Hilgendorf, Suzanne K. 2013. ‘Transnational media and the use of English: The case of cinema and motion picture titling practices in Germany’. In Ammon, Ulrich, Darquennes, Jeroen and Wright, Sue (eds), Neue Medienpraktiken: Die sprachliche Dimension / New Media Practices: The Language Dimension / Nouvelles pratiques de média: La Dimension linguistique. Sociolinguistica 27. Berlin: de Gruyter. 167–86.Google Scholar
Hilgendorf, Suzanne K. and Erling, Elizabeth J.. 2006. ‘Language policies in the context of German higher education’. Language Policy 5: 267–93.Google Scholar
Jacquemet, Marco. 2015. ‘Language in the age of globalization’. In Nancy Bonvillain (ed.), Routledge Handbook of Linguistic Anthropology. London/New York: Routledge. 327–47.
Kachru, Braj B. 1985. ‘Standards, codification, and sociolinguistic realism: The English language in the Outer Circle’. In Quirk, Randolph and Widdowson, Henry (eds), English in the World: Teaching and Learning the Language and Literatures. Cambridge: Cambridge University Press. 1130.Google Scholar
Kachru, Braj B. 1992. ‘World Englishes: Approaches, issues and resources’. Language Teaching 25: 114.CrossRefGoogle Scholar
Kautzsch, Alexander. 2014. ‘English in Germany: Spreading bilingualism, retreating exonormative orientation and incipient nativization?’ In Buschfeld, Sarah, Hoffmann, Thomas, Huber, Magnus and Kautzsch, Alexander (eds), The Evolution of Englishes: The Dynamic Model and Beyond. Amsterdam: Benjamins. 203–27.Google Scholar
Mair, Christian. 2013. ‘The World System of Englishes: Accounting for the transnational importance of mobile and mediated vernaculars’. English World-Wide 34: 253–78.CrossRefGoogle Scholar
Mair, Christian. 2018. ‘Stabilising domains of English-language use in Germany: Global English in a non-colonial languagescape’. In Deshors, Sandra (ed.), Modelling World Englishes. Amsterdam: Benjamins. 4576.CrossRefGoogle Scholar
Moore, Walter. 1989. Schrödinger: Life and Thought. Cambridge: Cambridge University Press.CrossRefGoogle Scholar
Northrup, David. 2013. How English Became the Global Language. London: Palgrave Macmillan.CrossRefGoogle Scholar
Osterhammel, Jürgen and Petersson, Niels P.. 2012. Geschichte der Globalisierung: Dimensionen, Prozesse, Epochen. Fifth edition. Munich: Beck.Google Scholar
Rivarol, Antoine de. 1784. Sur l’universalité de la langue française: discours qui a remporté le prix de l’académie de Berlin. Paris.Google Scholar
Schleich, Wolfgang P. 2009. ‘Quantenoptik’. In von Humboldt-Stiftung, Alexander (ed.), Publikationsverhalten in unterschiedlichen wissenschaftlichen Disziplinen: Beiträge zur Beurteilung von Forschungsleistungen. Bonn: Alexander von Humboldt Stiftung. 8892.Google Scholar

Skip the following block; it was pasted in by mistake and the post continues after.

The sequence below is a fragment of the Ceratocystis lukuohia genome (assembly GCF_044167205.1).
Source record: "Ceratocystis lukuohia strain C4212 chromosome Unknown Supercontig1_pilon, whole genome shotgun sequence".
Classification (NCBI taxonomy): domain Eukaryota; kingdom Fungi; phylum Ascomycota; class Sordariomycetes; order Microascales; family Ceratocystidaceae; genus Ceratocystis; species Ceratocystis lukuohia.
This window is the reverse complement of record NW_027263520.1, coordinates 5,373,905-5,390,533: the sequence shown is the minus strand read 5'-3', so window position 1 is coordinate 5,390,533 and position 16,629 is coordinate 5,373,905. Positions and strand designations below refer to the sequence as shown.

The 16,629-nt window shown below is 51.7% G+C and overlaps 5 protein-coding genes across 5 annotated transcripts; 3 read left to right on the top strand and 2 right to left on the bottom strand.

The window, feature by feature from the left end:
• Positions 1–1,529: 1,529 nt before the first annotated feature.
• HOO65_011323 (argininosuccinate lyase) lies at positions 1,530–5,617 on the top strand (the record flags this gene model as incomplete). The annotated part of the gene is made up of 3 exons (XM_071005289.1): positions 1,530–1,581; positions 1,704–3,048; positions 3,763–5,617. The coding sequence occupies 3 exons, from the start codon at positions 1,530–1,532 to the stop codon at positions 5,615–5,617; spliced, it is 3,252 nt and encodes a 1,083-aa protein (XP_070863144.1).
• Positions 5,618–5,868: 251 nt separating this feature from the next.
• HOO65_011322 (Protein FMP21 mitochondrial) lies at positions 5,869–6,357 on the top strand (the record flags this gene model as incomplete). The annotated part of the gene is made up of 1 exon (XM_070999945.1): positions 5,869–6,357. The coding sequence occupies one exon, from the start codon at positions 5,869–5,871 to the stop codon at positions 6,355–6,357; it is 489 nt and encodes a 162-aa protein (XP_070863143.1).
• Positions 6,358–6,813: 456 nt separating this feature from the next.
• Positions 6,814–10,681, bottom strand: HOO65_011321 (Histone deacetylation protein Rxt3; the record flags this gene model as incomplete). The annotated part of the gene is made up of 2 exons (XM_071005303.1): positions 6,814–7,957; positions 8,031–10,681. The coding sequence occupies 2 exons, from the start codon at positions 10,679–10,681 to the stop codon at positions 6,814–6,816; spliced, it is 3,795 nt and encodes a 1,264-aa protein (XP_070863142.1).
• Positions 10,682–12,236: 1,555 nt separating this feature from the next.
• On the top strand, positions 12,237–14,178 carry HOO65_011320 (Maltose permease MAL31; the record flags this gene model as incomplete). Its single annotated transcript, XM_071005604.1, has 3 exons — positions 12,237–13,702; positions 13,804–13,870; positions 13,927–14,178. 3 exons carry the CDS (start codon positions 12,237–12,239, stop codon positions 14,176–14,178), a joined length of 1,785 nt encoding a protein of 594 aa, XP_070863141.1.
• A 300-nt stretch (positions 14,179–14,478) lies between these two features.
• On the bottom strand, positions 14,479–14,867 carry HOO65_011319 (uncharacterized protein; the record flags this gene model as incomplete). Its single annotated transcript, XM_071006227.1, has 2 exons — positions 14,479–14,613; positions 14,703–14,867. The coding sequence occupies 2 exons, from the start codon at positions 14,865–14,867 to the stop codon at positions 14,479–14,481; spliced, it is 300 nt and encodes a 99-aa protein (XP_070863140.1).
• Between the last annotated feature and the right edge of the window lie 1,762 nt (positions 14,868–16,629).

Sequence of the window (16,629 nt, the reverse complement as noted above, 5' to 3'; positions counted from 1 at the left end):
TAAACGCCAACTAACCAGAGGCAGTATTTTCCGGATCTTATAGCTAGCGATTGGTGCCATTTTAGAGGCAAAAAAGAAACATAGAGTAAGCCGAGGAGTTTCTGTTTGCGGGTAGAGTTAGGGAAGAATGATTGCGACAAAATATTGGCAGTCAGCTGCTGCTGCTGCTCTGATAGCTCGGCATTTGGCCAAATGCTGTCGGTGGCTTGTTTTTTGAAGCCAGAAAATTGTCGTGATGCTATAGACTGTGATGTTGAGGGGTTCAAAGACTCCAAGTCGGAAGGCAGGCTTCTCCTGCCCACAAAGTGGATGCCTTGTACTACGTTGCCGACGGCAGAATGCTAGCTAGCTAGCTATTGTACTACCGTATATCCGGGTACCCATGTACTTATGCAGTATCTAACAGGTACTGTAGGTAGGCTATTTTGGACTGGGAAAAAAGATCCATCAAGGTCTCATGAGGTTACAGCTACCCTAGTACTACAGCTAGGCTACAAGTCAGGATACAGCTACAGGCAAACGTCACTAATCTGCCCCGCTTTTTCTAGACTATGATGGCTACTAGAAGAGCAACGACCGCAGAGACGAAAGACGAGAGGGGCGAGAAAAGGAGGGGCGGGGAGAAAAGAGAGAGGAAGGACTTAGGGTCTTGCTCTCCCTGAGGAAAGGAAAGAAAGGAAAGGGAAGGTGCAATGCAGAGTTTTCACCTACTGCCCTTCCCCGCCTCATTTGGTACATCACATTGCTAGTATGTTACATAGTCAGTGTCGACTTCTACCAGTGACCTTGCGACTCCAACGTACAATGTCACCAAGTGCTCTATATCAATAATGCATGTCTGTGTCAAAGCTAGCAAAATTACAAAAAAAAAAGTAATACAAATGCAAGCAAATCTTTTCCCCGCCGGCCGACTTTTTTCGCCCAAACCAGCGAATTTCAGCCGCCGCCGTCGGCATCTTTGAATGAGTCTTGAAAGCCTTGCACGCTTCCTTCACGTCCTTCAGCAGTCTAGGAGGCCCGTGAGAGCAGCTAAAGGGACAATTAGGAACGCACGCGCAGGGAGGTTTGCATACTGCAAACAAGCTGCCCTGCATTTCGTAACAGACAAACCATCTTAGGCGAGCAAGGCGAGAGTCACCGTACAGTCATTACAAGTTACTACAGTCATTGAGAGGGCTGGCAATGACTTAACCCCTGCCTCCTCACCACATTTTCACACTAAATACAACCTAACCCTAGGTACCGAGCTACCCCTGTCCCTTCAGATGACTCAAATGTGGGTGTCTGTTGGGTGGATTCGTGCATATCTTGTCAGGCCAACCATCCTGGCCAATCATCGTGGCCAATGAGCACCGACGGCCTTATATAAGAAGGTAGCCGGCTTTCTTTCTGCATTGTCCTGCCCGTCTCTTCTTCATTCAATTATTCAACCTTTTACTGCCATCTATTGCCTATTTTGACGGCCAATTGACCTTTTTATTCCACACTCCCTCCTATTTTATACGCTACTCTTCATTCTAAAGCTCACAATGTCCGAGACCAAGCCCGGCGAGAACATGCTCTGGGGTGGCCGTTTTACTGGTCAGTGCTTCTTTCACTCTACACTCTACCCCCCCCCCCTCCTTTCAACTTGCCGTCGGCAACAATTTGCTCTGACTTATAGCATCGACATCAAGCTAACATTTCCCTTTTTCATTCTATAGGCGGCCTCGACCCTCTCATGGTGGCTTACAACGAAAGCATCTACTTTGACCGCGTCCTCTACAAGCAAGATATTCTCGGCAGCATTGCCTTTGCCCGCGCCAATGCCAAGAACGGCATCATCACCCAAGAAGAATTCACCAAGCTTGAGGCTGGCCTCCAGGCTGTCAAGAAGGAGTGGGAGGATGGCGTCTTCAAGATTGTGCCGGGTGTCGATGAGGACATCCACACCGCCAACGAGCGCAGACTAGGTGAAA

Schneider, Edgar W. 2007. Postcolonial English: Varieties around the World. Cambridge: Cambridge University Press.CrossRefGoogle Scholar
Spitzmüller, Jürgen. 2005. Metasprachdiskurse: Einstellungen zu Anglizismen und ihre wissenschaftliche Rezeption. Berlin/New York: de Gruyter.CrossRefGoogle Scholar
Trabant, Jürgen. 2000. ‘Umzug ins Englische: Über die Globalisierung des Englischen in den Wissenschaften’. Philologie im Netz 13: 108–25.Google Scholar
Tsunoda, Minoru. 1993. ‘Les langues de publications scientifiques au 20e siècle’. In Crochetière, André, et al. (eds), Actes du XVe Congres de Linguistes. Vol. IV. Québec: Presses Universitaires Laval Sainte-Foy. 43–6.Google Scholar
Wierzbicka, Anna. 2013. Imprisoned in English: The Hazards of English as a Default Language. Oxford: Oxford University Press.CrossRefGoogle Scholar

Save book to Kindle

To save this book to your Kindle, first ensure is added to your Approved Personal Document E-mail List under your Personal Document Settings on the Manage Your Content and Devices page of your Amazon account. Then enter the ‘name’ part of your Kindle email address below. Find out more about saving to your Kindle.

Note you can select to save to either the or variations. ‘’ emails are free but can only be saved to your device when it is connected to wi-fi. ‘’ emails can be delivered even when you are not connected to wi-fi, but note that service fees apply.

Find out more about the Kindle Personal Document Service.

Available formats

Save book to Dropbox

To save content items to your account, please confirm that you agree to abide by our usage policies. If this is the first time you use this feature, you will be asked to authorise Cambridge Core to connect with your account. Find out more about saving content to Dropbox.

Available formats

Save book to Google Drive

To save content items to your account, please confirm that you agree to abide by our usage policies. If this is the first time you use this feature, you will be asked to authorise Cambridge Core to connect with your account. Find out more about saving content to Google Drive.

Available formats